Photo provided by the Mount Rainier National Park
The fisher (or pékan) is a forest-dwelling mustelid native to North America. Unfortunately, the fisher is another one of those mustelids whose name is often misspoken as a compound of another species. You’ll often hear them called ‘fisher cats’, when they have no relation to felines. They have a lifespan of about 10 years.
The fisher was previously placed with the martens in genus Martes, until DNA analyses suggested a number of differences and evolutionary relations, and it was given its own genus, Pekania. The fisher is a tactician that knows how to handle porcupines, and is more brutish in its ways as well as bulkier and larger than the true martens of genus Martes.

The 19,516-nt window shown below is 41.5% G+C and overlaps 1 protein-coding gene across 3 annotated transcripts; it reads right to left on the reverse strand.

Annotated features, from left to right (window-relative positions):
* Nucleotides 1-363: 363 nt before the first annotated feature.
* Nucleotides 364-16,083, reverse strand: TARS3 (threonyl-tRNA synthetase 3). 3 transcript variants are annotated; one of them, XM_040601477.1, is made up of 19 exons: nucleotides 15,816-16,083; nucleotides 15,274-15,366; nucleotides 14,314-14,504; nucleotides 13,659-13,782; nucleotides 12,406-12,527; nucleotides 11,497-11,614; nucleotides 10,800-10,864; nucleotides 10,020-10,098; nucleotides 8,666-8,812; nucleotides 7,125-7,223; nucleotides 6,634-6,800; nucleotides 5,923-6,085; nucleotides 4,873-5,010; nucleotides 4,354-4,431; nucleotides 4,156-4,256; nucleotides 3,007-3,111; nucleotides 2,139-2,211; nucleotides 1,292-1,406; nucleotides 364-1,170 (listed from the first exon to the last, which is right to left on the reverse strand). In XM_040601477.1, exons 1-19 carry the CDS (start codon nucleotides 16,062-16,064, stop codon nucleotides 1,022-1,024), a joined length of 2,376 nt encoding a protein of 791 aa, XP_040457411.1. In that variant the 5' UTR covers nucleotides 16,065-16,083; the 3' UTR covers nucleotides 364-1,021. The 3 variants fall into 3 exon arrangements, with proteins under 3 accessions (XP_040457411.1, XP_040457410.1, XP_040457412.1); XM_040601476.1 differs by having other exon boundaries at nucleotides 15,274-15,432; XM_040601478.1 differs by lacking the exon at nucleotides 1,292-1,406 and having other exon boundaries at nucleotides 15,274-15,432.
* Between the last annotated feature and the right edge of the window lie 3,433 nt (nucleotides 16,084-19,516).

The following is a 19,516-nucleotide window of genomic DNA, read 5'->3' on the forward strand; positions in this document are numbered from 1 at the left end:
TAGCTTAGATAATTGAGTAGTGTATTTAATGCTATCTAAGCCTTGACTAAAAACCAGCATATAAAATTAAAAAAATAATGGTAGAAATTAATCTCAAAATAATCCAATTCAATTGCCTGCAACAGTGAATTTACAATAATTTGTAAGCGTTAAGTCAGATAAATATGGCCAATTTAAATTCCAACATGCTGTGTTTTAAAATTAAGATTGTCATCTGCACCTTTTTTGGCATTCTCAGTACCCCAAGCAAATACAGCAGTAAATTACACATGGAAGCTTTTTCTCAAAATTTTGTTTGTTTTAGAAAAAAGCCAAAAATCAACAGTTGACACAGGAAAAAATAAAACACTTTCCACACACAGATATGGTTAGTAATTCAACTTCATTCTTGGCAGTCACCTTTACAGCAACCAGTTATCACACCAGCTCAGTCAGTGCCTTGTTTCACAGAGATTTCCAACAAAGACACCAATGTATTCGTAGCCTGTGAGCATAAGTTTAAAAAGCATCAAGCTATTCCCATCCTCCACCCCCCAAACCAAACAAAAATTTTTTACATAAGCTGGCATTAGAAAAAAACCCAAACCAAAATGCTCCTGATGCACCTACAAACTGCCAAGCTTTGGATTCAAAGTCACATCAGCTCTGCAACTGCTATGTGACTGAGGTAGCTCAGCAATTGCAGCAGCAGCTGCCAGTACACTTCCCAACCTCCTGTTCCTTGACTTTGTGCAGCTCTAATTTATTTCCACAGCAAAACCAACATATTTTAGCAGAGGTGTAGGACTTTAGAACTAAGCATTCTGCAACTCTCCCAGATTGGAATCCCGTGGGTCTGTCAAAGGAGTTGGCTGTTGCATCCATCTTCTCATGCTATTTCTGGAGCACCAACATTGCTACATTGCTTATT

Its name is misleading, given that the animal seldom hunts fish. However, it’s possible that ”fisher” is derived from the French word ”fichet”, which means ”ferret”. The fisher mainly feeds on small mammals, birds, insects, nuts, berries and carrion.
Size: 90-120 cm / 35-47 in (males), 75-95 cm / 30-37 in (females)
Weight: 3.5–6.0 kg / 8–13 lb (males), 2.0–2.5 kg / 4–6 lb (females)
Range: Northern United States and Canada.
Conservation Status: Least Concern